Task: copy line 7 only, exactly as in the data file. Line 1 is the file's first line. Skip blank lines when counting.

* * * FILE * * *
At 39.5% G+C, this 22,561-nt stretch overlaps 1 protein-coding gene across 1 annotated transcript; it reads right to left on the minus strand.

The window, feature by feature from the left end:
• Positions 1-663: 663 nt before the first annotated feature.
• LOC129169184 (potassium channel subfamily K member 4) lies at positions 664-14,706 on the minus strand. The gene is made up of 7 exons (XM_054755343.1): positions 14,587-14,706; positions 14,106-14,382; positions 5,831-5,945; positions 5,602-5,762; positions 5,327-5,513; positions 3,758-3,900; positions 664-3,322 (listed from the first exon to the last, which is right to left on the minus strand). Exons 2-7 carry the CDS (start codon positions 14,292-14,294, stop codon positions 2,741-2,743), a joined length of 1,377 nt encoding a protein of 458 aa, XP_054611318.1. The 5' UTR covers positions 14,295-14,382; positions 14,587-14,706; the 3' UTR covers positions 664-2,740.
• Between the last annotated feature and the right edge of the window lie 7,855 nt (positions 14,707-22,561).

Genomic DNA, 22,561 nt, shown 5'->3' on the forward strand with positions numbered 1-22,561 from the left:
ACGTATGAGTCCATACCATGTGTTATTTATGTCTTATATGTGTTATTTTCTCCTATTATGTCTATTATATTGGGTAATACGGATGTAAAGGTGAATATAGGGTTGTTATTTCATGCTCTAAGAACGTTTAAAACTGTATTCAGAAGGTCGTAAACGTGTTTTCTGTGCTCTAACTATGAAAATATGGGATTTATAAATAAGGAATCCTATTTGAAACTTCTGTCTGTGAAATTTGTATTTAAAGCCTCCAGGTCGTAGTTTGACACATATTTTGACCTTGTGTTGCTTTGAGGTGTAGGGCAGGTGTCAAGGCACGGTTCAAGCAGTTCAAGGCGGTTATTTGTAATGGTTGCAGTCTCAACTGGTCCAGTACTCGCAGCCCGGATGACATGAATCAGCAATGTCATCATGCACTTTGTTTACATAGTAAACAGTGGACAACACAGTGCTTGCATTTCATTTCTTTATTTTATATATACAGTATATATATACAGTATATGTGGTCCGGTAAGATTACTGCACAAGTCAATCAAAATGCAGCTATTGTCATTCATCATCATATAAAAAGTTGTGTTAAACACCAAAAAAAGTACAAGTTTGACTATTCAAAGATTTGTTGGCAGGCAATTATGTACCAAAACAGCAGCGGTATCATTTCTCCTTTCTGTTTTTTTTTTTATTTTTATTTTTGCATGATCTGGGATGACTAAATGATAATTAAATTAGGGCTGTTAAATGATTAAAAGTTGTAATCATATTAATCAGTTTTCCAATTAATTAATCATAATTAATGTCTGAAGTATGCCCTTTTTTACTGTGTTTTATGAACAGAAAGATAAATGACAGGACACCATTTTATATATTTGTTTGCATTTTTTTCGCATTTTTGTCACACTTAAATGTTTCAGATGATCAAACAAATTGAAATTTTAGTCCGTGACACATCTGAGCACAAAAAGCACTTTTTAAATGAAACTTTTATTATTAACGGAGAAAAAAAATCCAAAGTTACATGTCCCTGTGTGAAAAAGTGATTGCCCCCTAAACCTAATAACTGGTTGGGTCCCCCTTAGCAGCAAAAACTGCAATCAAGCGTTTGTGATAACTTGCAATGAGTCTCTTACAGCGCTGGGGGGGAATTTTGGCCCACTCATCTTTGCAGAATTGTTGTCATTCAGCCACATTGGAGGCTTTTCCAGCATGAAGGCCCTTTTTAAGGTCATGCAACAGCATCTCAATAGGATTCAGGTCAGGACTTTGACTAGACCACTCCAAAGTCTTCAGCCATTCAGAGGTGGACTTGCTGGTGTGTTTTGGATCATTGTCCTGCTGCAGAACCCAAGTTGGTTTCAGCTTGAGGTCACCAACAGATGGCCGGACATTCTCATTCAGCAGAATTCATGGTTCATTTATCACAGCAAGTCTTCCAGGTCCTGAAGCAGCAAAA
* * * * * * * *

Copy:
ACGTATGAGTCCATACCATGTGTTATTTATGTCTTATATGTGTTATTTTCTCCTATTATGTCTATTATATTGGGTAATACGGATGTAAAGGTGAATATAGGGTTGTTATTTCATGCTCTAAGAACGTTTAAAACTGTATTCAGAAGGTCGTAAACGTGTTTTCTGTGCTCTAACTATGAAAATATGGGATTTATAAATAAGGAATCCTATTTGAAACTTCTGTCTGTGAAATTTGTATTTAAAGCCTCCAGGTCGTAGTTTGACACATATTTTGACCTTGTGTTGCTTTGAGGTGTAGGGCAGGTGTCAAGGCACGGTTCAAGCAGTTCAAGGCGGTTATTTGTAATGGTTGCAGTCTCAACTGGTCCAGTACTCGCAGCCCGGATGACATGAATCAGCAATGTCATCATGCACTTTGTTTACATAGTAAACAGTGGACAACACAGTGCTTGCATTTCATTTCTTTATTTTATATATACAGTATATATATACAGTATATGTGGTCCGGTAAGATTACTGCACAAGTCAATCAAAATGCAGCTATTGTCATTCATCATCATATAAAAAGTTGTGTTAAACACCAAAAAAAGTACAAGTTTGACTATTCAAAGATTTGTTGGCAGGCAATTATGTACCAAAACAGCAGCGGTATCATTTCTCCTTTCTGTTTTTTTTTTTATTTTTATTTTTGCATGATCTGGGATGACTAAATGATAATTAAATTAGGGCTGTTAAATGATTAAAAGTTGTAATCATATTAATCAGTTTTCCAATTAATTAATCATAATTAATGTCTGAAGTATGCCCTTTTTTACTGTGTTTTATGAACAGAAAGATAAATGACAGGACACCATTTTATATATTTGTTTGCATTTTTTTCGCATTTTTGTCACACTTAAATGTTTCAGATGATCAAACAAATTGAAATTTTAGTCCGTGACACATCTGAGCACAAAAAGCACTTTTTAAATGAAACTTTTATTATTAACGGAGAAAAAAAATCCAAAGTTACATGTCCCTGTGTGAAAAAGTGATTGCCCCCTAAACCTAATAACTGGTTGGGTCCCCCTTAGCAGCAAAAACTGCAATCAAGCGTTTGTGATAACTTGCAATGAGTCTCTTACAGCGCTGGGGGGGAATTTTGGCCCACTCATCTTTGCAGAATTGTTGTCATTCAGCCACATTGGAGGCTTTTCCAGCATGAAGGCCCTTTTTAAGGTCATGCAACAGCATCTCAATAGGATTCAGGTCAGGACTTTGACTAGACCACTCCAAAGTCTTCAGCCATTCAGAGGTGGACTTGCTGGTGTGTTTTGGATCATTGTCCTGCTGCAGAACCCAAGTTGGTTTCAGCTTGAGGTCACCAACAGATGGCCGGACATTCTCATTCAGCAGAATTCATGGTTCATTTATCACAGCAAGTCTTCCAGGTCCTGAAGCAGCAAAA